Do you contest this?

    Yes, I contest this. Do you know of just such a case, or is this one of your many libelous assumptions about GLBT Christians? Such as this one;
    I would very surprized to learn that +VGR never had sex with men when he was married.
    One of your most vile, libelous statements to date here on Preludium.

  27. How very odd!

    You mean to say that if clergyperson X who was married and had same-sex during that time would be chargeable according to Title IV? For infidelity, as with +Warner?

    Are you also saying that the idea that +VGR had same-sex while he was married is some horrible insinuation?

    Why would that be so?



  28. Bart, I have purposely slept on my response to you.

    I shall mark up your comments as one who is ignorant to the morality of GLBT Christians and not purposely malicious. But these last comments you make here are highly insulting to many of us who participate here. Please, better educate yourself to the subject and stop spouting the conservative party line about us.

  29. '...many of us'?

    You alone are responding. (and again, this is not your private blog or a blog of David's confreres; it is public space).

    The point was prefectly clear and not remotely immoral. Do you mean to imply that married homosexuals would be rarely sexually active outside their marriages, with same-sex partners?

    That hardly comports with many such marriages I have known personally (which came to an end).

    The point being made--which you conveniently keep by-passing-- is that Title IV will probably not be used to call such behaviour 'infidelity' or otherwise declare it inappropriate.

    Infidelity will be a heterosexual affliction, and in the case of Bishop Warner, will be grounds for Title IV inhibition. Will Gay clergy be inhibited for 'infidelity'? Under what conditions?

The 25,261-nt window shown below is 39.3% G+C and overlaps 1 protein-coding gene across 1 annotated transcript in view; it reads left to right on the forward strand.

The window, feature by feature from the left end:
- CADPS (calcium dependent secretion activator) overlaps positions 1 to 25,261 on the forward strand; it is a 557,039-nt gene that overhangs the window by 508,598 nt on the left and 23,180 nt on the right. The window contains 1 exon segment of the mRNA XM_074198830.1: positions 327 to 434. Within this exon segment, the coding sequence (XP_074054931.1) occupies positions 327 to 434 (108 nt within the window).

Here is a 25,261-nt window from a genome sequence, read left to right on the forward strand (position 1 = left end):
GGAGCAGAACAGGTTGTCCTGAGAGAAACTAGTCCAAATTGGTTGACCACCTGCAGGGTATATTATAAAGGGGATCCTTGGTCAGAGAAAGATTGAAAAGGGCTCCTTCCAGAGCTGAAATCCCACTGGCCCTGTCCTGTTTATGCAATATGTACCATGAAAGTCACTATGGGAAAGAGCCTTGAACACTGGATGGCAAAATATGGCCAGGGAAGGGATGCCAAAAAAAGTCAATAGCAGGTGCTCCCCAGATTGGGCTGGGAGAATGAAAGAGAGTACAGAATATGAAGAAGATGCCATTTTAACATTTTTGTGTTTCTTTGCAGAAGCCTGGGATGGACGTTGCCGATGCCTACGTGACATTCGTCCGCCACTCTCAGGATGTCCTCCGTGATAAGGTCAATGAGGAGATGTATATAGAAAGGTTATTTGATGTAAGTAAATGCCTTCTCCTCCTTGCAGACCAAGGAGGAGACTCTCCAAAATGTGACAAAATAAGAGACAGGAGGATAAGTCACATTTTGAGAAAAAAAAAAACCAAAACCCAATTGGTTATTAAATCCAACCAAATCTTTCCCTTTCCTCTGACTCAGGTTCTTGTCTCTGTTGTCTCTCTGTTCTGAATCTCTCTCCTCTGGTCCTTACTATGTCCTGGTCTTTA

30. Bart...when people enter marriage or civil unions they become candidates for simple straight forward charges of infidelity. Works for everybody, gay and straight alike.

  31. If you believe Title IV is going to move forward and handle these matters straightforwardly, and even-handedly, given the wide variety of arrangements the church is now being asked to bless, you go right ahead.

    You are lifting up a big rock here. I agree with respondents at The Lead who see the Warner inhibition as a new and dangerous development. Where is the rule book that allows us to say receiving a sexual abuser for orders requires no public comment? is Warner the first 'unfaithful' married person who divorced and remarried? What are the odds that a process like this will become heavily politicized?

    You assure us that a Gay cleric who was married and had a sexual relationship prior to that marriage ending will be subject to Title IV. We'll have plenty of time to see if that is so.

    I firmly believe dioceses that are refusing to implement Title IV are doing so for very sound reasons.


  32. You alone are responding. (and again, this is not your private blog or a blog of David's confreres; it is public space).

    First, it is a private blog, it is Father Mark's blog and so far it is open for public comments, which he has stated is the way that he would like it to be and not have to moderate comments.

    Nothing stated in my comments appears to me to be statements that claim any kind of personal ownership by me of Father Mark's blog. I am expressing my personally held convictions here, as are you. I believe that because I know many of the folks here that your comments regarding GLBT morality are offensive to them, as they are also to me.

    I also believe that were I out of line in any way with my comments that Father Mark would tell me so. In all the years that I have commented here he has never called me to task, AFAIR, for any of my comments, even when other sisters and brothers disagreed with my beliefs.

    I think that folks are not responding much lately because they are bored with you and your monopolizing just about every thread. But it is good to see in another thread that you at least claim to be a member of TEC.

  33. That's great David. Thanks for your opinions.


  34. I wonder if this is really Bart's blog, since he is frequently much more verbose than the host.

    I second David's comments.


OK... Comments, gripes, etc welcomed, but with some cautions and one rule:
Cautions: Calling people fools, idiots, etc, will be reason to bounce your comment. Keeping in mind that in the struggles it is difficult enough to try to respect opponents, we should at least try.